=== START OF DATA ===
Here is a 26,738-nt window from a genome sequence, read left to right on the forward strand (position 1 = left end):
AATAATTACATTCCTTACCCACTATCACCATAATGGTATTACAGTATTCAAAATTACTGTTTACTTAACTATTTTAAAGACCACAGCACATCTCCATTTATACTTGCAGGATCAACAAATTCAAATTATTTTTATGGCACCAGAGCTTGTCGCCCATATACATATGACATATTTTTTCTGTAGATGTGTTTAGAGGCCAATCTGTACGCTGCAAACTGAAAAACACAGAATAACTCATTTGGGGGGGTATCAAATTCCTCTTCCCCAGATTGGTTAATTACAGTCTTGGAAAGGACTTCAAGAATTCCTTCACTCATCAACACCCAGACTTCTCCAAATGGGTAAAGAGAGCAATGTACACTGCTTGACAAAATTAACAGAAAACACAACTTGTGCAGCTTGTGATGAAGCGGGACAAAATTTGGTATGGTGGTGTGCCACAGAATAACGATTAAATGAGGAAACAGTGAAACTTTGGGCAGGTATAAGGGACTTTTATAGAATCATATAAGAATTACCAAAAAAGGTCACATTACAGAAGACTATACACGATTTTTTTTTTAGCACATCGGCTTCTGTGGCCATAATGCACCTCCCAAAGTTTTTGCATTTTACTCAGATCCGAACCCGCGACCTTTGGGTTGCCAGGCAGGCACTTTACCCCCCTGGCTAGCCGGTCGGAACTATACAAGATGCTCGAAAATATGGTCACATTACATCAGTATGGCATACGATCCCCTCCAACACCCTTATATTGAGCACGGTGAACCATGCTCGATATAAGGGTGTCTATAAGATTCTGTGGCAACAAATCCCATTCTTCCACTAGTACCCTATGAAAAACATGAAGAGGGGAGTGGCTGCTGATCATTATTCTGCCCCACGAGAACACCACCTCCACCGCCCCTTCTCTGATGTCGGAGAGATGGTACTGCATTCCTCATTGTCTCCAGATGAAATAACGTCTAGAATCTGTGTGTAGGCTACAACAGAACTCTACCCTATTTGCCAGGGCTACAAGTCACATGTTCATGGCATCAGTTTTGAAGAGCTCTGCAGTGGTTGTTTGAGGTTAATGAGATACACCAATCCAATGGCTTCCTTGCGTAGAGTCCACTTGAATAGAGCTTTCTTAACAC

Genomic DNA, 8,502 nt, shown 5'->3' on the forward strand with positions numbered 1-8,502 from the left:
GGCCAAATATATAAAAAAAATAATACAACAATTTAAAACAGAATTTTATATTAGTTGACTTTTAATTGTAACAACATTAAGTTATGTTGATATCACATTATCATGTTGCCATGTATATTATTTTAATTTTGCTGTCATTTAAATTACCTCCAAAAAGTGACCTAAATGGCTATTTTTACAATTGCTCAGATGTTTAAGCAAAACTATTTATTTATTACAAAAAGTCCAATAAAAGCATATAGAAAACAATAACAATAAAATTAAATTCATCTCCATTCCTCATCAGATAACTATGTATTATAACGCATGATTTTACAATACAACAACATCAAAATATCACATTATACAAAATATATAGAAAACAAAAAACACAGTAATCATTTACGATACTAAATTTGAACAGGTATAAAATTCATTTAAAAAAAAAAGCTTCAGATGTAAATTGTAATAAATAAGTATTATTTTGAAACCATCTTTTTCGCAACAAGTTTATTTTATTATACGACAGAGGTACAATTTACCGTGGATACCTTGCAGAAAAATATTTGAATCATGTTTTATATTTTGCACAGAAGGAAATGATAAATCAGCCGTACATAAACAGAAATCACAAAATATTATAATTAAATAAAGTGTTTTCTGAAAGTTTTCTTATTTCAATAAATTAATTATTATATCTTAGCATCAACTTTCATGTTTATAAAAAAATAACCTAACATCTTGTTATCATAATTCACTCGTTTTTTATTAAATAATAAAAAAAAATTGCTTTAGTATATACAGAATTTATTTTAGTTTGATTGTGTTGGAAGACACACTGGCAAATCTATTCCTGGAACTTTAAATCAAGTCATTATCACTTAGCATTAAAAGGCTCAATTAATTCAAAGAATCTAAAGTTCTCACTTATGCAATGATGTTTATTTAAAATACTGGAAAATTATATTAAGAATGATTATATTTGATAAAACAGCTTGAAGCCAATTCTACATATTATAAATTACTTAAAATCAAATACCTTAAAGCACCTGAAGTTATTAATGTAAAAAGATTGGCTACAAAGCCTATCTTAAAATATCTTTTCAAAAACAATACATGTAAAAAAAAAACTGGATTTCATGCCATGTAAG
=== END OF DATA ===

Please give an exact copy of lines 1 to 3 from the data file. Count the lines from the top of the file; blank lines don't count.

Here is a 26,738-nt window from a genome sequence, read left to right on the forward strand (position 1 = left end):
AATAATTACATTCCTTACCCACTATCACCATAATGGTATTACAGTATTCAAAATTACTGTTTACTTAACTATTTTAAAGACCACAGCACATCTCCATTTATACTTGCAGGATCAACAAATTCAAATTATTTTTATGGCACCAGAGCTTGTCGCCCATATACATATGACATATTTTTTCTGTAGATGTGTTTAGAGGCCAATCTGTACGCTGCAAACTGAAAAACACAGAATAACTCATTTGGGGGGGTATCAAATTCCTCTTCCCCAGATTGGTTAATTACAGTCTTGGAAAGGACTTCAAGAATTCCTTCACTCATCAACACCCAGACTTCTCCAAATGGGTAAAGAGAGCAATGTACACTGCTTGACAAAATTAACAGAAAACACAACTTGTGCAGCTTGTGATGAAGCGGGACAAAATTTGGTATGGTGGTGTGCCACAGAATAACGATTAAATGAGGAAACAGTGAAACTTTGGGCAGGTATAAGGGACTTTTATAGAATCATATAAGAATTACCAAAAAAGGTCACATTACAGAAGACTATACACGATTTTTTTTTTAGCACATCGGCTTCTGTGGCCATAATGCACCTCCCAAAGTTTTTGCATTTTACTCAGATCCGAACCCGCGACCTTTGGGTTGCCAGGCAGGCACTTTACCCCCCTGGCTAGCCGGTCGGAACTATACAAGATGCTCGAAAATATGGTCACATTACATCAGTATGGCATACGATCCCCTCCAACACCCTTATATTGAGCACGGTGAACCATGCTCGATATAAGGGTGTCTATAAGATTCTGTGGCAACAAATCCCATTCTTCCACTAGTACCCTATGAAAAACATGAAGAGGGGAGTGGCTGCTGATCATTATTCTGCCCCACGAGAACACCACCTCCACCGCCCCTTCTCTGATGTCGGAGAGATGGTACTGCATTCCTCATTGTCTCCAGATGAAATAACGTCTAGAATCTGTGTGTAGGCTACAACAGAACTCTACCCTATTTGCCAGGGCTACAAGTCACATGTTCATGGCATCAGTTTTGAAGAGCTCTGCAGTGGTTGTTTGAGGTTAATGAGATACACCAATCCAATGGCTTCCTTGCGTAGAGTCCACTTGAATAGAGCTTTCTTAACAC

Genomic DNA, 8,502 nt, shown 5'->3' on the forward strand with positions numbered 1-8,502 from the left: